Topic: Growth Stocks

U.S. activist investor has plans for Canada’s Open Text

A Member of Pat McKeough’s Inner Circle recently asked for his opinion on a Canadian software specialist that has attracted an activist investor from the U.S.

Open Text has a broad international market for its software, but the activist investor aims to raise the company’s profile with investors in the United States. This activist investor typically prefers collaboration to hostile tactics like proxy fights or lawsuits. Open Text has been able to profit in a highly competitive industry, says Pat, but its growth-by-acquisition strategy adds risk.

Q: Pat: What do you think of Open Text? I also read that it’s the target of an activist investor.

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A: OPEN TEXT (symbol OTEX on Toronto; develops, markets, licenses and supports collaboration and enterprise-information-management software for corporate clients. That software stores, finds, and distributes information across corporate intranet and extranet networks as well as the broader Internet.

For its fiscal year ended June 30, 2017, Open Text’s revenue rose 25.6%, to $2.3 billion from $1.8 billion in fiscal 2016. (All figures in U.S. dollars.) Excluding one-time items, earnings per share rose 14.1%, to $2.02 from $1.77.

The company’s revenues and profits have risen steadily over the last five years: in fiscal 2012, revenue was just $1.2 billion and earnings per share were $1.15 (adjusted for a 2-for-1 split in January 2017).

For its fiscal third quarter, ended March 31, 2018, the company’s revenue increased 10.8%, to $685.8 million from $593.1 million a year earlier, with the gains coming largely from cloud services and subscriptions. That missed the consensus estimate of $685.9 million. However, revenue was higher across all of Open Text’s segments. That includes a 28.6% year-over-year gain in customer support, which accounts for 42% of the company’s overall revenue. Earnings per share of $0.54 missed the consensus estimate of $0.62 per share.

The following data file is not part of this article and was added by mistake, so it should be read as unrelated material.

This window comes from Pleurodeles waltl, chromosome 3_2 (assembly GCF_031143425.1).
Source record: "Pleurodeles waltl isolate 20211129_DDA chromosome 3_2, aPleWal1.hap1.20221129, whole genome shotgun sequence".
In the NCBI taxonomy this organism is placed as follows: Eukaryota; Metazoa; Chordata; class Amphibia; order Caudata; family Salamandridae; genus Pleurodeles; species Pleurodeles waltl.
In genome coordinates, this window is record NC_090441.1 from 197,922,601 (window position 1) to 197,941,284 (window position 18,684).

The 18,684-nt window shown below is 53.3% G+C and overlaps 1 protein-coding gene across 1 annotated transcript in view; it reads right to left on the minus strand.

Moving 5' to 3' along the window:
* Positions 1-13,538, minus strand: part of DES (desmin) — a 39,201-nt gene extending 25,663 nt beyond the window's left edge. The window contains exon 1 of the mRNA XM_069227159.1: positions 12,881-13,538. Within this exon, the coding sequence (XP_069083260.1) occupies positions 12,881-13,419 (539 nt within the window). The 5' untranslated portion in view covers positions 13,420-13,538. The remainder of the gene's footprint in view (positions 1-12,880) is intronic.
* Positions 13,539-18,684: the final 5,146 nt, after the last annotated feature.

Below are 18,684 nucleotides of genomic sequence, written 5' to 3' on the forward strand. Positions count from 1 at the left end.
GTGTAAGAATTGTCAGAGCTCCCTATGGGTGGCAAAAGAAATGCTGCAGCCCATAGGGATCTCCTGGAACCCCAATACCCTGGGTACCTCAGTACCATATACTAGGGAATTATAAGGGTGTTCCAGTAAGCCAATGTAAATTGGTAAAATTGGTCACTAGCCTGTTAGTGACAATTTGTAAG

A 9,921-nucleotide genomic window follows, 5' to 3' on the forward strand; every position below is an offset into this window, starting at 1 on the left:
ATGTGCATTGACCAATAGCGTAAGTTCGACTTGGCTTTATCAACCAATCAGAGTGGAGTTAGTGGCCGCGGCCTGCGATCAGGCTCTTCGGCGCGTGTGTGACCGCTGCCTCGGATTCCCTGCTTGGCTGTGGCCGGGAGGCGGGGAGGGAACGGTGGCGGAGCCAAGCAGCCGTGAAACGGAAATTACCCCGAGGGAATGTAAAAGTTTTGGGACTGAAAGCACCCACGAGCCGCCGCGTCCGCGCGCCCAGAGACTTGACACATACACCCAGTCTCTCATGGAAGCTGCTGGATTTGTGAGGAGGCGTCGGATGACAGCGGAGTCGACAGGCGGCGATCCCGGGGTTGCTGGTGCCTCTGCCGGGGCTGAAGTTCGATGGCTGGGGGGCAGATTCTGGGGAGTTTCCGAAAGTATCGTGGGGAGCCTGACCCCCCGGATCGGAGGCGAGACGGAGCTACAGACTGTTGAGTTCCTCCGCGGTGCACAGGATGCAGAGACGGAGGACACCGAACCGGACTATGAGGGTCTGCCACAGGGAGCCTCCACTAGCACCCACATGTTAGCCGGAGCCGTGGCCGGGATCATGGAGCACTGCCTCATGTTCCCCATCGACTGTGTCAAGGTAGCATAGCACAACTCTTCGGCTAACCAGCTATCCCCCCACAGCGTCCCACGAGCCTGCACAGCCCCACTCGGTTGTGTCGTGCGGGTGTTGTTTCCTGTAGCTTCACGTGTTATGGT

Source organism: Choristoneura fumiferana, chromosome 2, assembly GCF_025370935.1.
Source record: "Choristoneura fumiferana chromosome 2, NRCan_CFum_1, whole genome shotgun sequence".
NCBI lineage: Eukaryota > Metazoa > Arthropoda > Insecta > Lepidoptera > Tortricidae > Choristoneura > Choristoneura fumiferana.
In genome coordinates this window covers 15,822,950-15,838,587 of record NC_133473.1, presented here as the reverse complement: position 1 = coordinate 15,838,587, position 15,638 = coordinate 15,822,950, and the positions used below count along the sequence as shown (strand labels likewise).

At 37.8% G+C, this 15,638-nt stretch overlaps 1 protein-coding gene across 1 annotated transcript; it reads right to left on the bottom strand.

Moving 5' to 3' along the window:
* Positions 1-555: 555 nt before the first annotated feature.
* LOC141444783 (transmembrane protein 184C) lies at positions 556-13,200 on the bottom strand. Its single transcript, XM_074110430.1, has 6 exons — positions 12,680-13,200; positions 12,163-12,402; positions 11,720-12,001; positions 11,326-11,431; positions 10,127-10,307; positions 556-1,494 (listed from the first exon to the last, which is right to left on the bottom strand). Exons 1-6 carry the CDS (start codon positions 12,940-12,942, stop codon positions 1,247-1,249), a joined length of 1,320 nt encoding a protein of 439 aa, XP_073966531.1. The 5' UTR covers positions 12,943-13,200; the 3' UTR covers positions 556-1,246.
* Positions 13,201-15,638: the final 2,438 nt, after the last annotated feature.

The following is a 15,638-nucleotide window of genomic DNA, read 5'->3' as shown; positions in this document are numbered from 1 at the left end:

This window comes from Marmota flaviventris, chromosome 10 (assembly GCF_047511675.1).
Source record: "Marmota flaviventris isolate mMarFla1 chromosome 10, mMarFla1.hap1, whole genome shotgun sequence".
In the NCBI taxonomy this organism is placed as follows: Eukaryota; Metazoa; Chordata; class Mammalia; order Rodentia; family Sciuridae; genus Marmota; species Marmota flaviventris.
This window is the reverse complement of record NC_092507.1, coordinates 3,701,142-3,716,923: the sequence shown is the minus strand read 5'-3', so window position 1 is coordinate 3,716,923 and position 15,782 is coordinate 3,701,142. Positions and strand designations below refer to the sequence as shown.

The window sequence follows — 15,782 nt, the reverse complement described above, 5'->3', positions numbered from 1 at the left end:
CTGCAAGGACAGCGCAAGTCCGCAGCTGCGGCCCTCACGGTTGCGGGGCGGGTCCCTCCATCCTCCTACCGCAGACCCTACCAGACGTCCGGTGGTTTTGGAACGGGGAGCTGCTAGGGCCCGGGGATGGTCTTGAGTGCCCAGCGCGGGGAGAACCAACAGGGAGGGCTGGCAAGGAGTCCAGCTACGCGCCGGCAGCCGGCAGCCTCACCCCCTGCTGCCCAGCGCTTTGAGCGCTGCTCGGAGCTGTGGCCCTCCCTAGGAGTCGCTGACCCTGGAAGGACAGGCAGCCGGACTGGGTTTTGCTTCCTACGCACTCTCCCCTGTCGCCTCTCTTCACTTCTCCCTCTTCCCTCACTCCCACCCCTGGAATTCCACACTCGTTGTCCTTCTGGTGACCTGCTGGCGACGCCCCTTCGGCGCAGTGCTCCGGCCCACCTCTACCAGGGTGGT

The company’s balance sheet is sound, with cash of $476.0 million, or $1.78 a share. Its long-term debt of $2.4 billion U.S. is a manageable 25.2% of the company’s market cap. Open Text spends a high 11% of its revenue on research.

Growth stocks: Activist investor’s plan includes buybacks, dividend hikes, potential acquisition

Blue Harbour Group, a Greenwich, Connecticut, investment firm owns 3.5% of Waterloo, Ontario-based Open Text. That activist investor wants to raise the company’s profile with U.S. investors. Blue Harbour hopes that will help increase the value of its shares. It also believes Open Text is undervalued by as much as 50%.

Blue Harbour’s plan for the company includes share buybacks, dividend increases, and a potential “transformational” acquisition of another software company. It has also broached the possibility of the outright sale of Open Text to a bigger competitor in the software industry.

As an activist investor, Blue Harbour typically aims for collaborative relations with the management and board of any company it targets. That limits any need for hostile tactics such as proxy fights and lawsuits. (Blue Harbour is also one of the biggest shareholders of Adient plc, symbol ADNT on Nasdaq, with 6.2% of that firm’s outstanding shares. Adient is a recommendation of our Spinoffs, Takeovers & Special Situations newsletter.)

Open Text continues to grow by acquisition. This strategy adds risk. As well, the company operates in a very competitive market.

The stock trades at 13.4 times the $2.65 U.S. a share Open Text is forecast to earn for the fiscal year ending June 30, 2018. In May, the company announced that it was raising its dividend by 15%, to $0.1518 a share from $0.1320, with the June 29, 2018 payment. The shares yield 1.7%.

Inner Circle recommendation: Open Text is okay to hold, but only for aggressive investors.

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